Wiolene Nordi and Karen Schwartzkopf-Genswein
Sheep production in Canada is increasing (one million head on 11,000 farms of which 2,000 farms are in Alberta), due to the growing demand for lamb meat by consumers over the last five years as a result of growing ethnic markets. Consequently, both ewe flocks and growing/finishing lamb feedlots have been increasing in number and size within Alberta to meet the demand for this growing market.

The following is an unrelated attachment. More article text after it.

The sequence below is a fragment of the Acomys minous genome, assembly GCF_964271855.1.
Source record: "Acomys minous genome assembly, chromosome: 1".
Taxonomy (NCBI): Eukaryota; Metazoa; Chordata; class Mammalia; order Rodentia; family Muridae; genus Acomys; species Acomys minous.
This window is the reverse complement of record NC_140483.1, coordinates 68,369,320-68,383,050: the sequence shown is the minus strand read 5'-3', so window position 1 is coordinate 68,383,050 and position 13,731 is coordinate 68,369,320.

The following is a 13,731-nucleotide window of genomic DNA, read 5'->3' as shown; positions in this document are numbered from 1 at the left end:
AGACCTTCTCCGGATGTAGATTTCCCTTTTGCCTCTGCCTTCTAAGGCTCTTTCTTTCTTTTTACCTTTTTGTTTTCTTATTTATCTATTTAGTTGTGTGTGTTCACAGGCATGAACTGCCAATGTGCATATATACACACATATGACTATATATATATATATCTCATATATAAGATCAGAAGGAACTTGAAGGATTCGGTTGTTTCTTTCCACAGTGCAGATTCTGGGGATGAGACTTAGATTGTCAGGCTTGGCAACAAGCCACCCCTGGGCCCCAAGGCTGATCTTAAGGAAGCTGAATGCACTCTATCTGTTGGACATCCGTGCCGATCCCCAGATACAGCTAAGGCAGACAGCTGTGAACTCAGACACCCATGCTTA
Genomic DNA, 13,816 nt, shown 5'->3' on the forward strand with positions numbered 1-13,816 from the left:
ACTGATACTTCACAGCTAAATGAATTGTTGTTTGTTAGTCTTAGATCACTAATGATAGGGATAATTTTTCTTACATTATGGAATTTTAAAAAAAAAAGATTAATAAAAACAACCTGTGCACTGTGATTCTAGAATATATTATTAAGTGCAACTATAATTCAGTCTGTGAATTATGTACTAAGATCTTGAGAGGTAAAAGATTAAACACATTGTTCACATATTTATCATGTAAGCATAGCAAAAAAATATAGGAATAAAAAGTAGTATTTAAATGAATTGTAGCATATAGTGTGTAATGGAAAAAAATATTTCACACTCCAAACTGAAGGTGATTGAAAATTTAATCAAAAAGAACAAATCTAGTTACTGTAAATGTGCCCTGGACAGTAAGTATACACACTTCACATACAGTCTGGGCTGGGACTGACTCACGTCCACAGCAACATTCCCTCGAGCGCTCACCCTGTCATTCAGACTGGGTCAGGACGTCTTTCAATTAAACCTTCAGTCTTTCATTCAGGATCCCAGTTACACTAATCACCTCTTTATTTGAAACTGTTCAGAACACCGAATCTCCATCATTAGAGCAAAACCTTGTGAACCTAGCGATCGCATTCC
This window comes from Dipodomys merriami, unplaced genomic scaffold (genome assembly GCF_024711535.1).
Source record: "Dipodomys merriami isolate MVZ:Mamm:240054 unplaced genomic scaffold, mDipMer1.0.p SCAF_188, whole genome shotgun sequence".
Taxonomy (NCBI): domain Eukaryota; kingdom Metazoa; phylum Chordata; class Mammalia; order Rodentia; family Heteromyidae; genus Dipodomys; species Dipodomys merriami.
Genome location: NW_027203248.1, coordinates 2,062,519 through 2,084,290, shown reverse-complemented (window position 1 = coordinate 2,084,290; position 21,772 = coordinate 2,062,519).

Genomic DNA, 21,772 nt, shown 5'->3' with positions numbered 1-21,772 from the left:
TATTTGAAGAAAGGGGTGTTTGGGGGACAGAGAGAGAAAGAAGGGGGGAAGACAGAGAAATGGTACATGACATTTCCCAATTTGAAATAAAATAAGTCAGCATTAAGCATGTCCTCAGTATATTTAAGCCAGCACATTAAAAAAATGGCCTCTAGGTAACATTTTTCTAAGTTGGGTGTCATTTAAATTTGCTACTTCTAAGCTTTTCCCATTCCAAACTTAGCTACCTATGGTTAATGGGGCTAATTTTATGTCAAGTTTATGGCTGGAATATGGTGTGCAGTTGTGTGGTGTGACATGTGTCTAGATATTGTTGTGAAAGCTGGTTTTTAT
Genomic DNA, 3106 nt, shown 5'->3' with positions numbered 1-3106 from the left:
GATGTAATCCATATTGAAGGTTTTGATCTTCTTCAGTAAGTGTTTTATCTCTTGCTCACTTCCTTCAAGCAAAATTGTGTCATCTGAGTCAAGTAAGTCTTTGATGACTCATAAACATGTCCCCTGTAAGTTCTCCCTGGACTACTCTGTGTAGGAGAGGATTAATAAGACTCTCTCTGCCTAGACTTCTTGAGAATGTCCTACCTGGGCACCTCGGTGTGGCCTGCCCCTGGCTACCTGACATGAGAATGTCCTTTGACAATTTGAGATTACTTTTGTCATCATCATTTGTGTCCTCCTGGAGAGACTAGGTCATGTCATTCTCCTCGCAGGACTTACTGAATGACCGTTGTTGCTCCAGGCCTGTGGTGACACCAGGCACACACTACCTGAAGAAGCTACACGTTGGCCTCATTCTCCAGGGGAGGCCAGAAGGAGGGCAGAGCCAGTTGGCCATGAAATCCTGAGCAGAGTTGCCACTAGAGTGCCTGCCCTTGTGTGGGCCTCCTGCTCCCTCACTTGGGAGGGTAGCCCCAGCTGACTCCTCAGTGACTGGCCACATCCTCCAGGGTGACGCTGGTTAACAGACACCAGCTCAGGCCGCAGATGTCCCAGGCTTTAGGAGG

Lameness is a common cause of welfare and economic concern in most sheep producing countries. For example, prevalence of lameness in UK sheep farms has been reported to be between eight and 10 per cent with the main cause being, interdigital dermatitis, severe footrot, ovine digital dermatitis, and shelly hoof (Kaler and Green 2009*). In Alberta, we see lame sheep on farms, feedlots, auctions and pasture. At one time, there was a provincial footrot eradication program. Veterinary inspections, foot trimming and foot-soaking were standard annual procedures for the 20,000 plus sheep that headed to B.C. forestry reserves. Despite all the effort, time and money, lame sheep are still common. (more…)